The Wanderer: Frankenstein’s Creature Review

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Ever a lover of narrative games, The Wanderer: Frankenstein’s Creature caught my eye almost immediately. As a fan of the novel that inspired its creation, Mary Shelley’s Frankenstein, I was eager to relive the story in this interactive adventure. Told through the perspective of Frankenstein’s Creature, the player must decide how they want to act. Good or evil. Innocence or instinct.

You play as Frankenstein’s creation, born into a world where he is unwanted and repels the surrounding humans with his appearance. Beginning with the mind of a child, as he has just been ‘born’, he is frightened and desperate to survive and stay hidden. Upon his journey, he learns and tries to assimilate at every given opportunity but is rejected. Everyone sees him as abhorrent, the monster of popular fiction. You decide, are you forgiving or are you willing to avenge yourself? You play as a lonely character, desperate for a companion. The writing never mocks him. The writing is intelligent and does not fall into the traps of the modern portrayal of ‘monsters’.

The Wanderer: Frankenstein’s Creature is an adventure puzzle game with a narrative focus. Developed by La Belle Games and ARTE Experience and also published by the latter, this game explores the myth of Frankenstein’s creation through gorgeous recreations of 19th century artwork – capturing the dark romanticism of the era of the original novel writing and the delicate, evolving mind of Dr Frankenstein’s creature. While the narrative direction is subtle, played through the changing landscape that the creature explores, it does well to stay faithful to the tone it was attempting to recreate whilst twisting the story in their own original direction. You decide as the plot progresses, choosing as the creature how you will progress and the actions you will take. These actions will affect the path you will take through the game and the ending you will uncover. This game is limited on actual gameplay, coming through as more of an interactive experience with a few short puzzles.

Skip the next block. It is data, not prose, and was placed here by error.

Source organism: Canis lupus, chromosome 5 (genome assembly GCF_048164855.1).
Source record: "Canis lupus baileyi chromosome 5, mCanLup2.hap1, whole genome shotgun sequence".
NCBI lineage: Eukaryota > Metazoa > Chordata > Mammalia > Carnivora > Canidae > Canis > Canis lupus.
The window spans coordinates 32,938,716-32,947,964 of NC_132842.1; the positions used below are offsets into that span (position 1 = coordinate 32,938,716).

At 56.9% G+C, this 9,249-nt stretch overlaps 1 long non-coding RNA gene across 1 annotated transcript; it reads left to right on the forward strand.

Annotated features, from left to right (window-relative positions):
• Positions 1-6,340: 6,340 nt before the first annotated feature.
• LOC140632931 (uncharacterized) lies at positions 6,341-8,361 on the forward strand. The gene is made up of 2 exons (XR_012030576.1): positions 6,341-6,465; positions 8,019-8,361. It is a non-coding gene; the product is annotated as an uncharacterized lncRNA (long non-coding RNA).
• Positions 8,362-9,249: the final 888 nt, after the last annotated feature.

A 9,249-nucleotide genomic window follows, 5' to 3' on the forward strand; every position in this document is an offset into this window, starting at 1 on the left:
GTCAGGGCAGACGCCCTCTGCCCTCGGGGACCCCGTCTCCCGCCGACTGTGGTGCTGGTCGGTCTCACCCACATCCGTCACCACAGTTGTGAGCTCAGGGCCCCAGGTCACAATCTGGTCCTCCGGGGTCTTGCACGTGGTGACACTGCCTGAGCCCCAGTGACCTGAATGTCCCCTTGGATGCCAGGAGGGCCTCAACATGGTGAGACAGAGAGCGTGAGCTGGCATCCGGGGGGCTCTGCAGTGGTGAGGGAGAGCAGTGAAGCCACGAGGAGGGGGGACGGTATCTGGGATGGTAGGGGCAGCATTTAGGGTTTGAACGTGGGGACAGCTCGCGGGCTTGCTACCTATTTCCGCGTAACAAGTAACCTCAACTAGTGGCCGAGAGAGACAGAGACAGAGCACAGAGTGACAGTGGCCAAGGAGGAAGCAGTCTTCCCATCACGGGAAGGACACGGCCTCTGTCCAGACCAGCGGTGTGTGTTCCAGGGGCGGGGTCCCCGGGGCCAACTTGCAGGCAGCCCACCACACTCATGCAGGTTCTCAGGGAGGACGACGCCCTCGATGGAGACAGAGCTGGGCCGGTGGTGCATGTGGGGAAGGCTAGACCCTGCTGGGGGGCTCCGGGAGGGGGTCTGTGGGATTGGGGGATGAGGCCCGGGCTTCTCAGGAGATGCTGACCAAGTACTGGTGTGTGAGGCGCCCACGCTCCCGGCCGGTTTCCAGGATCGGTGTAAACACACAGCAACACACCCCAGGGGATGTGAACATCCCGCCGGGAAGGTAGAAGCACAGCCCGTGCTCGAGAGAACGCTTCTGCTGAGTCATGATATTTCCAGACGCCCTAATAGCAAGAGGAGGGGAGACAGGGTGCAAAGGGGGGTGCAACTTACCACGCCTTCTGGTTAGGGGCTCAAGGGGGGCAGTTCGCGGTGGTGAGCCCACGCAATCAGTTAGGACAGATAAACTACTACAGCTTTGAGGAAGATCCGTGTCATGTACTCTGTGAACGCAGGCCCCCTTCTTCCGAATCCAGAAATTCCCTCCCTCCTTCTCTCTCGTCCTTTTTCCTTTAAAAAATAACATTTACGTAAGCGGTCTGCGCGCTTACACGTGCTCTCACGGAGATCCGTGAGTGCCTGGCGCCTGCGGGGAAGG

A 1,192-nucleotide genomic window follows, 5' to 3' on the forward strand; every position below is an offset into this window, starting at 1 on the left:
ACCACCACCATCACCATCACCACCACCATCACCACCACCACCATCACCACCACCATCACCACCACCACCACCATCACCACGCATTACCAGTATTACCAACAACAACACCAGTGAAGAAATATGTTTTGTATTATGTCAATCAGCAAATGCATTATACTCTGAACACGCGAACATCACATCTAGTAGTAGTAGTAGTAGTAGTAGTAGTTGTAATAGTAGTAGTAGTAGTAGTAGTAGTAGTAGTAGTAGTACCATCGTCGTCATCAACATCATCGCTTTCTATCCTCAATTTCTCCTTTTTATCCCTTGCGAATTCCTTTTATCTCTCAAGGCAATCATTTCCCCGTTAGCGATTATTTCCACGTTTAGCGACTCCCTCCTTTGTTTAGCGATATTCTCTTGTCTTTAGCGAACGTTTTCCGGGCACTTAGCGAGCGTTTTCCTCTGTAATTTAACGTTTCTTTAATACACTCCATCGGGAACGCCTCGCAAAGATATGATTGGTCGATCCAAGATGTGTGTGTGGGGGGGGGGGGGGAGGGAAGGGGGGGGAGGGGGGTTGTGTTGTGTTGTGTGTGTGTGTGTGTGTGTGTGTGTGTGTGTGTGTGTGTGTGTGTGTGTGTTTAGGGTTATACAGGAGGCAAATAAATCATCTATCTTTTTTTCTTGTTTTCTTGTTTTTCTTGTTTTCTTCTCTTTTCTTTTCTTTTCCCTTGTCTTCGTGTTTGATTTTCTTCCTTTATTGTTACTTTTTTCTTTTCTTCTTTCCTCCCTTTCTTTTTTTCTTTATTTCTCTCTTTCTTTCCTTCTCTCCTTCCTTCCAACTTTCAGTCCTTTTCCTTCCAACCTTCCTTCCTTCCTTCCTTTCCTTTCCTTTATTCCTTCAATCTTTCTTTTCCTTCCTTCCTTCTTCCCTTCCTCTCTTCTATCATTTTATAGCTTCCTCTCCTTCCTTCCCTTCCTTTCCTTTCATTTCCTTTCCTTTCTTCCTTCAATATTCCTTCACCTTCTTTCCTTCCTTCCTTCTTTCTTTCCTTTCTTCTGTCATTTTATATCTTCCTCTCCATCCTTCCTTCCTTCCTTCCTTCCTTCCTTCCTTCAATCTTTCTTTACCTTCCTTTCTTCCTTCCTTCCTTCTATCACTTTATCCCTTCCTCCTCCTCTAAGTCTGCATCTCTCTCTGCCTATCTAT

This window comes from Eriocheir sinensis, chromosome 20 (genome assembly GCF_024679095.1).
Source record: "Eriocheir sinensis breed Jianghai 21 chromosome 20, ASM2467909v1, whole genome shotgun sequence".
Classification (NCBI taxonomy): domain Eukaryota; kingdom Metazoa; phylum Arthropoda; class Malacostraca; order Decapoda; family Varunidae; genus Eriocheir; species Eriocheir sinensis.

The Wanderer: Frankenstein’s Creature is truly made by its artwork and music, which do well to reflect the tone established by The Wanderer: Frankenstein’s Creature’s dark, mystical themes. There has been incredible detail placed into these stylistic, painting-backdrops to the creature’s tale. This artwork feels pulled from the pages of a period drama or a Romantic novel and capture the emotions felt by the creature by changing and expanding to reveal or obscure information, colour or sound. The original soundtrack of this game was pleasant enough, although, in certain sections including particularly longer parts of the game such as ‘Festum’, I found some musical tracks repetitive and lacking. This was enhanced by the spotty and inconsistent nature of sound effects in this game, which were often only in certain areas or faint enough to be inconsequential. The character design of the creature is fantastic. While he is larger than any other character in the game, his ‘monstrousness’ is played down compared to other adaptations/imaginings of Frankenstein’s creation. This gives the game weight behind really experiencing the story of an outcast through their own innocent eyes. As the plot progresses, the creature’s world fills with more and more colour before being stripped of it again and again. This use of design is highly skilful, emotive and is something I don’t see often in indie titles. There was one moment where a scene is joyful, colourful and accompanied by joyful music before being plunged into a monotone grey landscape – the music dulled and even unnerving. This moment had me transfixed and was a standout part of the game during my experience.